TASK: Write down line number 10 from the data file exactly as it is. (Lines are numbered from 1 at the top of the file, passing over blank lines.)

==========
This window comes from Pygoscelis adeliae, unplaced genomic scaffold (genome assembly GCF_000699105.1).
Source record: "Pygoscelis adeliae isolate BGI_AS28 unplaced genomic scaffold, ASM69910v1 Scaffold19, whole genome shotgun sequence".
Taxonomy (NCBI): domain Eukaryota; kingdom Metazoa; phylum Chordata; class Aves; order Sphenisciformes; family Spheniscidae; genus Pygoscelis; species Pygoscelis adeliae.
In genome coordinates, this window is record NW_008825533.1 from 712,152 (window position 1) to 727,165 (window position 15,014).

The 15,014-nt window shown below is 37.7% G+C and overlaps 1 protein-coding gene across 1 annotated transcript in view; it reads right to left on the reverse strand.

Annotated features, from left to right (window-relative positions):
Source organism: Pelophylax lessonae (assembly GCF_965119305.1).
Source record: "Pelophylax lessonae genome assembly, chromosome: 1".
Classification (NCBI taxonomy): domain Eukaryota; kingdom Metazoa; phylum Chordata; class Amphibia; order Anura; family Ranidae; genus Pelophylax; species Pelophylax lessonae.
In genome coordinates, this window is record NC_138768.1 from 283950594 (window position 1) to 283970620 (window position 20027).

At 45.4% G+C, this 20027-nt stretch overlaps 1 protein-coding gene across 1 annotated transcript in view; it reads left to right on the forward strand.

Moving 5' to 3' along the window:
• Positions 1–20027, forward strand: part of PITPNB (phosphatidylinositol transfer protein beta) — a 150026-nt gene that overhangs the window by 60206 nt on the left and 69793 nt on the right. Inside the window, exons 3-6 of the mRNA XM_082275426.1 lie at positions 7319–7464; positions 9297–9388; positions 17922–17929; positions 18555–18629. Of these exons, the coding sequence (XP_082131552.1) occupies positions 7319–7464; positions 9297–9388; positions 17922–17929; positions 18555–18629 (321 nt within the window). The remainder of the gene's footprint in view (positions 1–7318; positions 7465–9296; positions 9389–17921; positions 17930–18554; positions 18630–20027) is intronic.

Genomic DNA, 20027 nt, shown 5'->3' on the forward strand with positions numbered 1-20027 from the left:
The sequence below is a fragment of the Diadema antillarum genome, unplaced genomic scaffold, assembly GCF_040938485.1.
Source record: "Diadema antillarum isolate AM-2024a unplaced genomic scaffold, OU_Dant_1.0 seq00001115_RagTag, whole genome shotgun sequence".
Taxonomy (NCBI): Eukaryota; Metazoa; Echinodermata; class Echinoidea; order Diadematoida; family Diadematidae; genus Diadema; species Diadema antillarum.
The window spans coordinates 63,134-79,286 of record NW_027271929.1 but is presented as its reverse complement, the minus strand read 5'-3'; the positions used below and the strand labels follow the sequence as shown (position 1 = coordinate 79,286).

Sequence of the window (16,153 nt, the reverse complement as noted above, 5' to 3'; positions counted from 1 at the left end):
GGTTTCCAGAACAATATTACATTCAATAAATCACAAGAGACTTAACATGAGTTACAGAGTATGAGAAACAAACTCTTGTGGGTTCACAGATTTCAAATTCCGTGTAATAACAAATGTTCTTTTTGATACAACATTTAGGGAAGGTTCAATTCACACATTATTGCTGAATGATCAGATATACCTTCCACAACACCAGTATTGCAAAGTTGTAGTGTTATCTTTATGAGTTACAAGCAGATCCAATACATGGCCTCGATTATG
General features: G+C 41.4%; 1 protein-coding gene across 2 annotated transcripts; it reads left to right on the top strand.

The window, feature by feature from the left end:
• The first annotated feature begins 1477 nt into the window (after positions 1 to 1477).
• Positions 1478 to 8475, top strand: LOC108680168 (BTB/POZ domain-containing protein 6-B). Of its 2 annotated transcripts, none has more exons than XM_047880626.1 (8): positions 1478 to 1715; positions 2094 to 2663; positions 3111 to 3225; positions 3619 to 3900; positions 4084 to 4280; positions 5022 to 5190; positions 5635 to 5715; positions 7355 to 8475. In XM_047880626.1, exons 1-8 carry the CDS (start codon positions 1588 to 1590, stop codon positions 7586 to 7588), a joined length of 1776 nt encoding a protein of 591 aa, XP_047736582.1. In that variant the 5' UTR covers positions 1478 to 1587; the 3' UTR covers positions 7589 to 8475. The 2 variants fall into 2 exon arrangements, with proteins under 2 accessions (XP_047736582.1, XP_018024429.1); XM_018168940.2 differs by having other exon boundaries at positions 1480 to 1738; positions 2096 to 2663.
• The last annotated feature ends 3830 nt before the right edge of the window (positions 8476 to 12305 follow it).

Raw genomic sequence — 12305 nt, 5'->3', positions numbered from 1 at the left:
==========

In genome coordinates, this window is record NC_138768.1 from 283950594 (window position 1) to 283970620 (window position 20027).